The aim of-this laboratory work was a detailed study of oil recovery ability of aqueous surfactant solutions.

The first part included determination of relevant physical chemical properties of additive solutions, physical chemical properties of additive solutions, i.e. interfacial and rheological properties, phase diagram exploration as well as an evaluation of the specific adsorption-retention properties of surfactant polymer solutions in porous media used for oil polymer solutions in porous media used for oil recovery tests.

In the second part, the results of the series of oil displacements were analysed - to give a precise description of the main features of displacements by aqueous surfactant solutions, - to assess their oil recovery efficiency, shown to depend on surfactant concentration in slug injected, consecutive or simultaneous injection mode of polymer and surfactant and additive retention properties in the porous media chosen, - to compare the oil recovery performances of surfactant solutions and microemulsions taken from the same Winsor III type diagram.

Finally, application of a Buckley-Leverett type approach was considered to aid in the interpretation of the successive displacement steps observed during flooding by surfactant solutions at low or moderate concentrations.


Oil recovery processes by means of surfactant micellar solutions or microemulsions include the injection of slugs of varied compositions. For instance, the concentrations of additives (sulfonates and alcohols) used in pilot tests were respectively 2.7, 5.5, 8 and 13.4 weight % on Benton, Big Muddy, North Burbank and Wilmington Fields.

Also injected surfactant formulations can contain crude or refined oil (as in the case of recent pilots of Wilmington or Bell Creek Field). Despite a lot of published work dealing with micellar processes, one of the published work dealing with micellar processes, one of the still pending questions concerns the definition of pertinent criteria for selection of the optimal pertinent criteria for selection of the optimal composition and type of micellar solution for a given field.

The aim of this laboratory work was a precise assessment of the features, performances and limitations of aqueous surfactant solutions which were studied in the concentration range from 0.2 to 10 weight % of additives.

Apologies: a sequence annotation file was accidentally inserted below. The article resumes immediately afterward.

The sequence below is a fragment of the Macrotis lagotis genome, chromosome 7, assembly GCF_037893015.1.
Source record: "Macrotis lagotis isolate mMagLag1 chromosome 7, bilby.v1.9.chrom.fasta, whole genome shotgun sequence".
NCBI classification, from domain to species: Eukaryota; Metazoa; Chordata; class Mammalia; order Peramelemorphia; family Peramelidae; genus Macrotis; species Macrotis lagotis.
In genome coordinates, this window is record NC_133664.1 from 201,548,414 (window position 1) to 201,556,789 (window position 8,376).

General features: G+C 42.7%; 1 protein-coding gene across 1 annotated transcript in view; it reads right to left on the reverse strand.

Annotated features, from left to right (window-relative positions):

Such solutions can yield, even at low concentrations, to partial oil miscibility, depending on the specific characteristics of the corresponding phase diagram involving all the components present within the swept pore space. The initial compositions of sulfonate solutions, then, are represented along the water-additive side of phase diagrams; they can thus be considered as limit cases of so-called water-rich microemulsions.

The following study was divided in two parts - extensive determination of the physical chemical properties of micellar solutions, involved in oil properties of micellar solutions, involved in oil displacement mechanisms inside porous media, - analysis and interpretation of oil displacements by means of aqueous surfactant solutions.


Interfacial properties and phase diagram :

Aqueous surfactant solutions, used in subsequent oil recovery experiments, were prepared with two distinct petroleum sulfonates, Petrostep 420 (60 % active material-cosurfactant hexanol) and TRS 10-80 (average M.W. 420 - 73 % a.m.-co-surfactant t-C5 alcohol), dissolved in a brine of constant salinity: 15 g/l sodium chloride.

5 % Petrostep solutions (exact composition given in Table III) in contact with Petrol D (an odorless oil-cut marketed by Esso-Chimie), give two phase systems with interfacial tensions of about 2.10-3 mN/m.

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